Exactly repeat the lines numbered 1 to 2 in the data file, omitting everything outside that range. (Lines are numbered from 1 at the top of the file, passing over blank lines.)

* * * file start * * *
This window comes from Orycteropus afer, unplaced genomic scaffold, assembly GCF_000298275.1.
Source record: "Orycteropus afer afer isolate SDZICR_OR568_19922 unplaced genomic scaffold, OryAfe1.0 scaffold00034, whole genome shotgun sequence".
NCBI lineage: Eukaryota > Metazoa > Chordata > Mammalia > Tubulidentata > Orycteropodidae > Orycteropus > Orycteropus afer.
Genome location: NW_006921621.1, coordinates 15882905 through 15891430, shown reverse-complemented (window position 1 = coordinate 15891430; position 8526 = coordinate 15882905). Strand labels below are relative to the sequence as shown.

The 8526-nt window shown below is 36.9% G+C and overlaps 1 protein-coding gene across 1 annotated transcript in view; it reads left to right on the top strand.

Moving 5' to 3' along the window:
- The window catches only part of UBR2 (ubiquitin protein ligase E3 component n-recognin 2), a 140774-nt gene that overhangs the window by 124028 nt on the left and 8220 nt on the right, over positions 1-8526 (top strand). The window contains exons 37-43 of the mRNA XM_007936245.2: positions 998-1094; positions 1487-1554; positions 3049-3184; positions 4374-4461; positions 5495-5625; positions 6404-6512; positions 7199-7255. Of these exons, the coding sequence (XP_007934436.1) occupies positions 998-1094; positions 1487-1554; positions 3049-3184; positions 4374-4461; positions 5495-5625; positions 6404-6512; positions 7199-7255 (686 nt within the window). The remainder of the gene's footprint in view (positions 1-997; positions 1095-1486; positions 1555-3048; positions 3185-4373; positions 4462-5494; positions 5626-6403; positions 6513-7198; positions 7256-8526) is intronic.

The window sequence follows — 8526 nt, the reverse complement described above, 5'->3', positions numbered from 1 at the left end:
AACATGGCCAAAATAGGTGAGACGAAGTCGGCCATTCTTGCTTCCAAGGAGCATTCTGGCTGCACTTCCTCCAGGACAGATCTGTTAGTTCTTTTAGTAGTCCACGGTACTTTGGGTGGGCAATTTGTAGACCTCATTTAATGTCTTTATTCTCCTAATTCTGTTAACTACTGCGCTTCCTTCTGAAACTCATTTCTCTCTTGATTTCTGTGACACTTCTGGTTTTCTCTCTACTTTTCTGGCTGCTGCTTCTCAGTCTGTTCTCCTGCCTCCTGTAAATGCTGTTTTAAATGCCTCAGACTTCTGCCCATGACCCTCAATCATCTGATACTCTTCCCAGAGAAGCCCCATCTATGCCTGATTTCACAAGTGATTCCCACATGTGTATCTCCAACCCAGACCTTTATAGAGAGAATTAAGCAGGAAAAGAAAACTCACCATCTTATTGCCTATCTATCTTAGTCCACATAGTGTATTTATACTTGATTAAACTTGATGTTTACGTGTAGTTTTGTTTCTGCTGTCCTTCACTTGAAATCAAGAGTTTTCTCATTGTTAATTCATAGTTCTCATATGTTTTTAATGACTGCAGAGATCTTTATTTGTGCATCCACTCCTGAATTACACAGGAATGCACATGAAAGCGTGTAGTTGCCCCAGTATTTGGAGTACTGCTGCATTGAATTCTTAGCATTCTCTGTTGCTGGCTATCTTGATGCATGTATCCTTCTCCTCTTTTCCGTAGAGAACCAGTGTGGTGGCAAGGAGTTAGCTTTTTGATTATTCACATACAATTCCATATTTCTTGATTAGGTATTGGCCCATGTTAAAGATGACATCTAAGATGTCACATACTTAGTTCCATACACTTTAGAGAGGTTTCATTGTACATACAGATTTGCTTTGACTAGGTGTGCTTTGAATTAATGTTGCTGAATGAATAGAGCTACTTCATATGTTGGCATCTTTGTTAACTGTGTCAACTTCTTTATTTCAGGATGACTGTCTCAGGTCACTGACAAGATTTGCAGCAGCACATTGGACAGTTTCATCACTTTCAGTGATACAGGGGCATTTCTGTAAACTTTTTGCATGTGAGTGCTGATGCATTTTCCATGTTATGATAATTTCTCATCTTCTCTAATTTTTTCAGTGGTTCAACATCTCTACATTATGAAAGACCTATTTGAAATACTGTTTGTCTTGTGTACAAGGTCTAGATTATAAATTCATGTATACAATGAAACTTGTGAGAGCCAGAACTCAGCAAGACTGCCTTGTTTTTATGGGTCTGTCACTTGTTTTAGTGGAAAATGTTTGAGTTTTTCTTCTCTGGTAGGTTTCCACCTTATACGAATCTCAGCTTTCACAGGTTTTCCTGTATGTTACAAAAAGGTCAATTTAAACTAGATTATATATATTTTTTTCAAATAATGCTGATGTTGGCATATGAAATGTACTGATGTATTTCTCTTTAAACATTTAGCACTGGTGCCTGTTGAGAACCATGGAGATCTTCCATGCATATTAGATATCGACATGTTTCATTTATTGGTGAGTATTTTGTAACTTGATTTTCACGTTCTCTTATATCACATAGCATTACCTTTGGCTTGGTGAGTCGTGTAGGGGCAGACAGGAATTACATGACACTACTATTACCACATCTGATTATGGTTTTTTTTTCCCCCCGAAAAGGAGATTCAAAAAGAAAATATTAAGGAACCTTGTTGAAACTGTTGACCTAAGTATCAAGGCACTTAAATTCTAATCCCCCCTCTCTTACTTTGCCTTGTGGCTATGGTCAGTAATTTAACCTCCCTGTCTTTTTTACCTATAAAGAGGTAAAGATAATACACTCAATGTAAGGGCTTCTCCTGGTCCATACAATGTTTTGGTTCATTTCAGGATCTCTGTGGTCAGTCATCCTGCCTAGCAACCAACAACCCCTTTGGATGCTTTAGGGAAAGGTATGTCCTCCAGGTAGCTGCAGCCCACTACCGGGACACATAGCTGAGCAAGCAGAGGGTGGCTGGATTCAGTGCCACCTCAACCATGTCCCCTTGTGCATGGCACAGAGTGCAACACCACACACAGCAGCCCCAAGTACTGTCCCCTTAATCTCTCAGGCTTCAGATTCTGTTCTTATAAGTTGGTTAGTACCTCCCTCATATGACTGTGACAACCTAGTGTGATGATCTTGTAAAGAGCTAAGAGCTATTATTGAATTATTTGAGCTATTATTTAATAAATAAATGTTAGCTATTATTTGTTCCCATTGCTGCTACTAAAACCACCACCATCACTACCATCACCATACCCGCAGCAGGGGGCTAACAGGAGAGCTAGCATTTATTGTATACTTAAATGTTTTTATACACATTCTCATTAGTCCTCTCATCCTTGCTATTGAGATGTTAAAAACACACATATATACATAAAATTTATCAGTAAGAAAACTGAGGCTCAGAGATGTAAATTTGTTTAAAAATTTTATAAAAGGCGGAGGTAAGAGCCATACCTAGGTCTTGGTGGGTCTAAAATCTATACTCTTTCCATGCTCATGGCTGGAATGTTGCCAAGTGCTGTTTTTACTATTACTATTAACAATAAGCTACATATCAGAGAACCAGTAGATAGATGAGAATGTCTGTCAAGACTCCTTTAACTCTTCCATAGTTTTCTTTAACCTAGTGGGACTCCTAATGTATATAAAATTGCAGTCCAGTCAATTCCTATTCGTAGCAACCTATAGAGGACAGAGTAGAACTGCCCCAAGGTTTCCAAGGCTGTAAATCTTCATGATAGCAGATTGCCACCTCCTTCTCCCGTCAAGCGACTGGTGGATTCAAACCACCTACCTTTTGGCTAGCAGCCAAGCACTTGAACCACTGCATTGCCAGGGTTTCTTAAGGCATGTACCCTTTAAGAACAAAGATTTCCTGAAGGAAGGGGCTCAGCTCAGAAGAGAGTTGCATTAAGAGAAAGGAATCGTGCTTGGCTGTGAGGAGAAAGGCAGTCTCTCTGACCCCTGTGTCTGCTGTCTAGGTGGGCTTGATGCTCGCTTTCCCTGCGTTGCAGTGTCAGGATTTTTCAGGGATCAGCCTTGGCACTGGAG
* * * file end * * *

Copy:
This window comes from Orycteropus afer, unplaced genomic scaffold, assembly GCF_000298275.1.
Source record: "Orycteropus afer afer isolate SDZICR_OR568_19922 unplaced genomic scaffold, OryAfe1.0 scaffold00034, whole genome shotgun sequence".